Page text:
IMF finds new reasons to worry about the global economy
A man looks at an electronic stock board of a securities firm in Tokyo, Monday, April 4, 2016. (AP Photo / Koji Sasahara)
The global economy is expected to pick up this year — but the International Monetary Fund is less optimistic about the recovery than it was a few months ago.
The group said Monday that weaknesses in emerging markets, such as India, and growing social unrest had caused it to downgrade its forecast for economic growth in 2020. The IMF now expects 3.3 per cent growth in 2020, down from its 3.4 per cent projection in October.
That would still mark an improvement from 2019, when growth likely came in at 2.9 per cent, according to the IMF. And its economists note that some risks have eased.
Market sentiment has jumped on "tentative signs" that global manufacturing and trade will improve from here on out, the IMF said in its report. Monetary stimulus, "intermittent favorable news" on U.S.-China trade negotiations and reduced anxiety about a messy Brexit have also improved the global mood.
Yet some confidence may be premature. The IMF also downgraded its outlook for growth in 2021 by 0.2 percentage points to 3.4 per cent.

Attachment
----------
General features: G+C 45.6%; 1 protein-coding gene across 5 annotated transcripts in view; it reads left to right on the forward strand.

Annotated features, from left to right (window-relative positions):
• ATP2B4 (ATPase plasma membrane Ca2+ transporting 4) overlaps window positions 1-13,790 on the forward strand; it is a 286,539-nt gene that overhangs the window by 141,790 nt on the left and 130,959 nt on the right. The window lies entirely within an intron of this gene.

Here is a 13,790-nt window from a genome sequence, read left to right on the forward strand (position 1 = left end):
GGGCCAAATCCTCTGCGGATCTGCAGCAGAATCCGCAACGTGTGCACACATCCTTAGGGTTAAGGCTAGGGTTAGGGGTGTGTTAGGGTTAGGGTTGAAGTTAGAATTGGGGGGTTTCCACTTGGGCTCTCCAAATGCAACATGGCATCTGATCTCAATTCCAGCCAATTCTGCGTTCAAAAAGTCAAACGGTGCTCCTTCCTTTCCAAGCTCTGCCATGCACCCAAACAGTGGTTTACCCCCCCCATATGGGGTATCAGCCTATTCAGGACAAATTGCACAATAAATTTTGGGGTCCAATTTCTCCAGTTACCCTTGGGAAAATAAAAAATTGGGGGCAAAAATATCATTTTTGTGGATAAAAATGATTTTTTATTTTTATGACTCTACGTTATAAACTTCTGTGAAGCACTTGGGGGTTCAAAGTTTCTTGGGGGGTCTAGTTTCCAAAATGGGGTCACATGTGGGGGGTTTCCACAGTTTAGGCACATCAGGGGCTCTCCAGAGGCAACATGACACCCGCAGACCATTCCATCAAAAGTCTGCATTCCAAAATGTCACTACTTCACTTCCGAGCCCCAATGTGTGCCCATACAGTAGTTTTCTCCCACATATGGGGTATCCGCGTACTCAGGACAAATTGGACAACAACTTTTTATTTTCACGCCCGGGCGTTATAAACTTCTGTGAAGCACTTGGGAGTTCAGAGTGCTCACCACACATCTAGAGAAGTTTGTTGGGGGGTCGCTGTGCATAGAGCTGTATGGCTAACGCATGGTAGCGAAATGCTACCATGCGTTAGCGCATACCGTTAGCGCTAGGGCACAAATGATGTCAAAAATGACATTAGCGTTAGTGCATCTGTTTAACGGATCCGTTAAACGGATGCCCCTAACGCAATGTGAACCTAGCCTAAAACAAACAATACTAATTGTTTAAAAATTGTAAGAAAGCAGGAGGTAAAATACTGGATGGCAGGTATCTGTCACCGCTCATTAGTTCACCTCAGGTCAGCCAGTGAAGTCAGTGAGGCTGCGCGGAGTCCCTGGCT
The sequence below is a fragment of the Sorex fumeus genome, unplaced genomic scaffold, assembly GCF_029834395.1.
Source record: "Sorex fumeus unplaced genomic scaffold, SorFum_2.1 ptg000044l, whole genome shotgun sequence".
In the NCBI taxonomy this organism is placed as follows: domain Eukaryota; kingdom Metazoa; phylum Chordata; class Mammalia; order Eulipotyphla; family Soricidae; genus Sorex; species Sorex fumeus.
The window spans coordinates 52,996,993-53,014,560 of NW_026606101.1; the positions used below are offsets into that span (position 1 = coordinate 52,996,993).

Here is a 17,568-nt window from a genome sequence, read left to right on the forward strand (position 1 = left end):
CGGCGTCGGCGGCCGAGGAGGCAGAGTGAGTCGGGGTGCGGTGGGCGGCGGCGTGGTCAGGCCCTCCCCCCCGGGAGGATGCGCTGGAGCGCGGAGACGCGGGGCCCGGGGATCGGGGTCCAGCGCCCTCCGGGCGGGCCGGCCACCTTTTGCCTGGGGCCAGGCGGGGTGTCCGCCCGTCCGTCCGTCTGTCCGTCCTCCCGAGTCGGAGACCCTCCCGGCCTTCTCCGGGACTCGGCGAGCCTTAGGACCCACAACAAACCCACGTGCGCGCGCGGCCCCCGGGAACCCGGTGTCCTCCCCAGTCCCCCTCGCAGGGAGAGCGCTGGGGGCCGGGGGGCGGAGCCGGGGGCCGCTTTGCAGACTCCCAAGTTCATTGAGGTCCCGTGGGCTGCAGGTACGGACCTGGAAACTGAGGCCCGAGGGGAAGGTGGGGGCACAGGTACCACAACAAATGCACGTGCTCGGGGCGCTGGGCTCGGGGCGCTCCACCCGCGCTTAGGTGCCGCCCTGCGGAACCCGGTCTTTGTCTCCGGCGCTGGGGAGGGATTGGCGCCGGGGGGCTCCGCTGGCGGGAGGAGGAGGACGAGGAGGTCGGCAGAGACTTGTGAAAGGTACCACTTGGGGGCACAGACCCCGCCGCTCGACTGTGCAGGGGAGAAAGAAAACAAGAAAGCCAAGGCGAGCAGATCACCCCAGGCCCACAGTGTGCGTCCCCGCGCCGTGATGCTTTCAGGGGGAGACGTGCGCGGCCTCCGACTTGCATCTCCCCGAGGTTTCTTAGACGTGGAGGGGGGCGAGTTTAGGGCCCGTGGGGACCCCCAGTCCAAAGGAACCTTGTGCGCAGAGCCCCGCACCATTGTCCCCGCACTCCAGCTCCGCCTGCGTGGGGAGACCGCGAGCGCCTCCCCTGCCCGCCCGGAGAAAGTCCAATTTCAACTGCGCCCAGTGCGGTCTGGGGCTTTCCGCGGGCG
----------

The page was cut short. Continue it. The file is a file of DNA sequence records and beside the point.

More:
"Few signs of turning points are yet visible in global macroeconomic data," it said in its report.
One immediate concern is that developing economies won't be as resilient as expected. The IMF now pegs India's growth at 5.8 per cent in 2020, up from 4.8 per cent last year but a full 1.2 percentage points below what it forecast in October.
The IMF said domestic demand in India "has slowed more sharply than expected" because of stress in its financial sector and lower credit growth. It also moderated expectations for growth in Mexico, Chile and South Africa.
The outlook for the U.S. economy remains stable, if not particularly encouraging. Growth is predicted to fall from 2.3 per cent in 2019 to 2 per cent in 2020. That's 0.1 percentage points lower than the IMF projected in October.
For Canada, the IMF's estimate of 1.5 per cent growth in 2019 and projection of 1.8 per cent growth in 2020 remain unchanged. The fund estimates that the Canadian economy will grow by 1.8 per cent again in 2021.